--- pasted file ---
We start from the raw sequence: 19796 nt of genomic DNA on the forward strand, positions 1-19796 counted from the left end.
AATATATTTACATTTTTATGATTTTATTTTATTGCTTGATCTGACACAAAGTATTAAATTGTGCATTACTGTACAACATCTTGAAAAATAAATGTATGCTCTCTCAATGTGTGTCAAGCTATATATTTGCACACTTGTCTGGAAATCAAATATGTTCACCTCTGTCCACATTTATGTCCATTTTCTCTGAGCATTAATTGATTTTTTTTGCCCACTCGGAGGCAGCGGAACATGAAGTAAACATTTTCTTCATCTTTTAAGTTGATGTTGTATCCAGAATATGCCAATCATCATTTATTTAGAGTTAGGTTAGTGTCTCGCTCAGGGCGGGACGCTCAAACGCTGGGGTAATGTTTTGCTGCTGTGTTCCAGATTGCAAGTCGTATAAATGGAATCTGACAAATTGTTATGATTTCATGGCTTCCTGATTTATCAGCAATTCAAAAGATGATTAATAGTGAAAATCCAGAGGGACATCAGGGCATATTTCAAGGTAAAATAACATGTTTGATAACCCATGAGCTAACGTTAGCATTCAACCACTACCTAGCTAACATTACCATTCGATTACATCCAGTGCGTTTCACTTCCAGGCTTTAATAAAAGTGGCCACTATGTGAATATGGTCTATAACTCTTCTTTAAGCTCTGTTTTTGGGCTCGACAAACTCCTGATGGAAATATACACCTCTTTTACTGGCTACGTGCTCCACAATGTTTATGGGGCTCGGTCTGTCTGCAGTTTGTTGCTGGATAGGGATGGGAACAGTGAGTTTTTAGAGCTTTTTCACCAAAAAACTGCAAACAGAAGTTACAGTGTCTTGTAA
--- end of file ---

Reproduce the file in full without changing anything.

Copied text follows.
We start from the raw sequence: 19796 nt of genomic DNA on the forward strand, positions 1-19796 counted from the left end.
AATATATTTACATTTTTATGATTTTATTTTATTGCTTGATCTGACACAAAGTATTAAATTGTGCATTACTGTACAACATCTTGAAAAATAAATGTATGCTCTCTCAATGTGTGTCAAGCTATATATTTGCACACTTGTCTGGAAATCAAATATGTTCACCTCTGTCCACATTTATGTCCATTTTCTCTGAGCATTAATTGATTTTTTTTGCCCACTCGGAGGCAGCGGAACATGAAGTAAACATTTTCTTCATCTTTTAAGTTGATGTTGTATCCAGAATATGCCAATCATCATTTATTTAGAGTTAGGTTAGTGTCTCGCTCAGGGCGGGACGCTCAAACGCTGGGGTAATGTTTTGCTGCTGTGTTCCAGATTGCAAGTCGTATAAATGGAATCTGACAAATTGTTATGATTTCATGGCTTCCTGATTTATCAGCAATTCAAAAGATGATTAATAGTGAAAATCCAGAGGGACATCAGGGCATATTTCAAGGTAAAATAACATGTTTGATAACCCATGAGCTAACGTTAGCATTCAACCACTACCTAGCTAACATTACCATTCGATTACATCCAGTGCGTTTCACTTCCAGGCTTTAATAAAAGTGGCCACTATGTGAATATGGTCTATAACTCTTCTTTAAGCTCTGTTTTTGGGCTCGACAAACTCCTGATGGAAATATACACCTCTTTTACTGGCTACGTGCTCCACAATGTTTATGGGGCTCGGTCTGTCTGCAGTTTGTTGCTGGATAGGGATGGGAACAGTGAGTTTTTAGAGCTTTTTCACCAAAAAACTGCAAACAGAAGTTACAGTGTCTTGTAA